Now you’ve got your bike and seen the canals it’s time to knock another bastard off and head to the Bastard Café. This place is gold. It’s a board game café. A whole café dedicated to playing board games.   

The Danes love a good board game.  It’s one of many ‘hyggelit’ activities that pop up frequently in Danish life. So when you find yourself wishing for a hygge moment, head here.

The walls of this café are lined with every imaginable board game in history with ‘Game Gurus’ at the ready to explain how to play them. It’s a Monopoly-fest. Board games on steroids and a hugely popular place which is open until 2am in the weekends.  Booking a table is recommended but not compulsory.  

Jaegersborggade, Copenhagen. Copyright: Keri Bloomfield

4. Jægersborggade

Go exploring

There are many small lanes and streets in Copenhagen to explore and when you’re on your bike you’ll easily be able to find these. However, if you want to lock in one particular location to explore then type in ‘Jægersborggade’ into your GPS. You might need to copy and paste that one.

In and around this street you’ll find some interesting cafes and little shops. The street has its own website where you can check out the shops (butikker) and events happening here.

As a bonus it is right across the road from where Hans Christian Anderson is buried, so on your way back, cycle through ‘Assistens Kirkengarden’ and play hide and seek with Hans. Best you be the one ‘seeking’ for this game I think.

Grod, Copenhagen. Copyright: Keri Bloomfield

5. Grod

The world's first porridge bar

Almost as entertaining as the board game café, this is a restaurant that only sells porridge. A true happy place for all of the inner Goldilocks within us. There are four GRØD restaurants in Copenhagen and one in Aarhus. My personal favourites are the ones on Jæggersborggade or Falkoner Alle.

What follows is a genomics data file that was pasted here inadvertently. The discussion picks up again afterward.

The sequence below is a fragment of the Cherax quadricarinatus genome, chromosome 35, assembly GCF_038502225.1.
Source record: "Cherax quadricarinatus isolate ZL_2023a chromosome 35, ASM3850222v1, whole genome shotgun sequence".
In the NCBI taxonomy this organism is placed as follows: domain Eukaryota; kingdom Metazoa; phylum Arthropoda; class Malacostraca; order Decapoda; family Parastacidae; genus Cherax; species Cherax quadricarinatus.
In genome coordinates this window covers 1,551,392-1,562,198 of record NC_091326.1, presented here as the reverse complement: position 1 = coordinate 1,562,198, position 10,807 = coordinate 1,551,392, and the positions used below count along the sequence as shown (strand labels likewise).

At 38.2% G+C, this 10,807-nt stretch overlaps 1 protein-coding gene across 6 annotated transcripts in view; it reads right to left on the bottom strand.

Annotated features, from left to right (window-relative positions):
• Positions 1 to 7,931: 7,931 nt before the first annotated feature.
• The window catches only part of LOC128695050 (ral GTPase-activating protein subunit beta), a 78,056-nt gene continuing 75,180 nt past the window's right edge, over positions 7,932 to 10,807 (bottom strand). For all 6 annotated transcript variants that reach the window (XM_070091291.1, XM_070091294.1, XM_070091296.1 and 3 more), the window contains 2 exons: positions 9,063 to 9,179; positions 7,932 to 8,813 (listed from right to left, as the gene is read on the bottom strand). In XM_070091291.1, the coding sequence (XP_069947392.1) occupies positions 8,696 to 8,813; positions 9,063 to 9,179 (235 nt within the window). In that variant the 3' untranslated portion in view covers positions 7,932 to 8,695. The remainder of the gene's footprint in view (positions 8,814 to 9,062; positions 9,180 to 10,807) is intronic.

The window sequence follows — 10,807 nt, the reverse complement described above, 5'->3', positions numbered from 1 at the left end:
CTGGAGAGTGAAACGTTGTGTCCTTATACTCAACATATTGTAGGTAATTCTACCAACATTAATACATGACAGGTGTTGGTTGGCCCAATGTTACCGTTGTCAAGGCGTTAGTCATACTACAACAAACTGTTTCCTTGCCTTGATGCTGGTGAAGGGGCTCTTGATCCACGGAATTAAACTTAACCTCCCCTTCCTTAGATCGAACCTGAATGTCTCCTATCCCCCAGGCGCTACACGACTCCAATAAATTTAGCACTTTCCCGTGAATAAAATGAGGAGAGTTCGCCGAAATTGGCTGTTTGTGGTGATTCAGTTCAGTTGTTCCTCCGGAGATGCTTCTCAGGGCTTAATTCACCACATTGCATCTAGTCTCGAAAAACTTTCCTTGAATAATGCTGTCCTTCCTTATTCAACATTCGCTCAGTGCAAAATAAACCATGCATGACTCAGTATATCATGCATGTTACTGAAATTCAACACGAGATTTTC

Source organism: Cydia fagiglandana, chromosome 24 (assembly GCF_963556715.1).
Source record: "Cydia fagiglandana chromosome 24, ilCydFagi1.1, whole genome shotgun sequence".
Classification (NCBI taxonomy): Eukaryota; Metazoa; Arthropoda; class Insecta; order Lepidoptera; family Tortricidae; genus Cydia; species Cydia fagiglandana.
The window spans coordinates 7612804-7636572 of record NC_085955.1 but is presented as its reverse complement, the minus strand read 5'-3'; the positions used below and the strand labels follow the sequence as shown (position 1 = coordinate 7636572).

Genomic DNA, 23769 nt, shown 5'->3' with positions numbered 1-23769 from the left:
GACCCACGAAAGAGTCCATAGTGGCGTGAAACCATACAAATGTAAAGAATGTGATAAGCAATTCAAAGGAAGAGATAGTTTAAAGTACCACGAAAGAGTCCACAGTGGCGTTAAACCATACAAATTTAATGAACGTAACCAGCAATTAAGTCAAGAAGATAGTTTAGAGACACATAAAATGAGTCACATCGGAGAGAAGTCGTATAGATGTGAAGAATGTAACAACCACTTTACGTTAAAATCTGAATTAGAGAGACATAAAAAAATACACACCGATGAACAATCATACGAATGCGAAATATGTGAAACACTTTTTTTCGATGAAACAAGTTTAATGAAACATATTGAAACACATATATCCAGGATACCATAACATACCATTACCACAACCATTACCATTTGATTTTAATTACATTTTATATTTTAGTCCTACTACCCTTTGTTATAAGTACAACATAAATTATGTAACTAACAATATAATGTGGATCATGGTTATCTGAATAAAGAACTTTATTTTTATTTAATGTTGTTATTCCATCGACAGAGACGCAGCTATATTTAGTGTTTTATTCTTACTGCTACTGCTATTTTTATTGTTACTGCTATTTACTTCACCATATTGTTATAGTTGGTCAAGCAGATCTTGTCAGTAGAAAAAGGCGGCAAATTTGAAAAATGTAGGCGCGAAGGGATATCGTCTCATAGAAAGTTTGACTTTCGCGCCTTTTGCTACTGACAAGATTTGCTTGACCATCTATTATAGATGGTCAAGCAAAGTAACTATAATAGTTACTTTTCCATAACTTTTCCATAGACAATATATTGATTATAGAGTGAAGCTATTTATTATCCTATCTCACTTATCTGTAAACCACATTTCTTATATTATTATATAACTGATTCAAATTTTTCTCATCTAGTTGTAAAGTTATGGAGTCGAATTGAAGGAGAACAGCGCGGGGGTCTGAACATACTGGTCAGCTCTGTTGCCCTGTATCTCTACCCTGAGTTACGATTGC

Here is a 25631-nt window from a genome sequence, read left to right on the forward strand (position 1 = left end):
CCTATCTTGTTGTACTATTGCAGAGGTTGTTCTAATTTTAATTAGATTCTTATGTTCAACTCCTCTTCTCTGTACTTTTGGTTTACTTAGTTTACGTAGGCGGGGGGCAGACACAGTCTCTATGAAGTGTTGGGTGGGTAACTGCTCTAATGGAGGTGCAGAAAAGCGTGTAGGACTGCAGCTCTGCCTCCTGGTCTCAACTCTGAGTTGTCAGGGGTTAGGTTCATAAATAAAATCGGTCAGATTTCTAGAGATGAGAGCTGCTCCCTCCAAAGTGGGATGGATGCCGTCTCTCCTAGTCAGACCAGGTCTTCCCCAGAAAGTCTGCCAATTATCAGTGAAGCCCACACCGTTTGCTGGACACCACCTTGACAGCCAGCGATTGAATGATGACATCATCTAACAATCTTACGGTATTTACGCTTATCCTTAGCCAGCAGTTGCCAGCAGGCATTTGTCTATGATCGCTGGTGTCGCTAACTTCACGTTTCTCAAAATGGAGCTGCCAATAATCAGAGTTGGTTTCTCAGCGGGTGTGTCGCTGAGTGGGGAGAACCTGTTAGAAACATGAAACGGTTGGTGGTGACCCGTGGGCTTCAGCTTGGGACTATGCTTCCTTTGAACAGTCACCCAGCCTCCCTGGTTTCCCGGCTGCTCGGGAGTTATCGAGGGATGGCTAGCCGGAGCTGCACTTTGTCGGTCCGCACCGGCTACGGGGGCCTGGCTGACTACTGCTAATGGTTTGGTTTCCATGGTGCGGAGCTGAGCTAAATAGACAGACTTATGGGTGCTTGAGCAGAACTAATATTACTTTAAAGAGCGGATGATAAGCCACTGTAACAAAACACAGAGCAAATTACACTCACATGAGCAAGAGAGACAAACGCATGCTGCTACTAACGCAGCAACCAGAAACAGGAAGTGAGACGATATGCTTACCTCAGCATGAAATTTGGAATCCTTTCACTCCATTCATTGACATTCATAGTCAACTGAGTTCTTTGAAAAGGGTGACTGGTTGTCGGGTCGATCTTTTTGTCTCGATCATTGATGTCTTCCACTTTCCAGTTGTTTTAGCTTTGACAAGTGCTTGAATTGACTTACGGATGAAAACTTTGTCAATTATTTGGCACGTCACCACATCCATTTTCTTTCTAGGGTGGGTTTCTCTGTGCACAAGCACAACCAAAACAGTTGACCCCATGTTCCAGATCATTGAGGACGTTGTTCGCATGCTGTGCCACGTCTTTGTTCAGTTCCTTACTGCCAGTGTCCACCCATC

They’ve totally nailed the whole making porridge sexy thing. 

Top five alternative events in Copenhagen

Friday Night Skate Copenhagen. Copyright: Keri Bloomfield

1. 'Roller coaster' ride

Free, noisy and fun

In the organisers own words, this is a 20km ‘roller coaster ride’ through the streets of Copenhagen.  It attracts between 500-1,500 skaters who roll through the streets with music, lights and smiles. It’s free. It’s noisy and it’s fun.

Traffic is stopped on a rolling basis as you move through the city enabling everyone to skate safely on the roads. ‘Flying Nurses’ (First Aid staff on skates) and a police car escort also follow the 'roller coaster' through the city. 

So do whatever you need to do and find yourself some skates. Beg, borrow or hire.

What:  Friday Night Skate Copenhagen
Where:  Meet Solbjerg Plads, Frederiksberg
When:  Every 2nd Friday from April to October

Eating with strangers, Copenhagen. Copyright: Keri Bloomfield

2. Fællesspisning

Eat with strangers

When you find a latte for only 25kr in Copenhagen you know you’re on to a good thing. At the brilliantly unique venue, Absalon on Sønder Boulevard, the well-priced coffee is just one of many great things. Here you’ll also find ‘Fællesspisning’ which roughly translates to eating shared food. It is your opportunity to eat with strangers. For 50kr you’ll be served a beautiful meal on shared plates to enjoy at long communal tables. It is a hugely successful event which sometimes ‘sells’ out. So to make sure you get a seat, don't be late.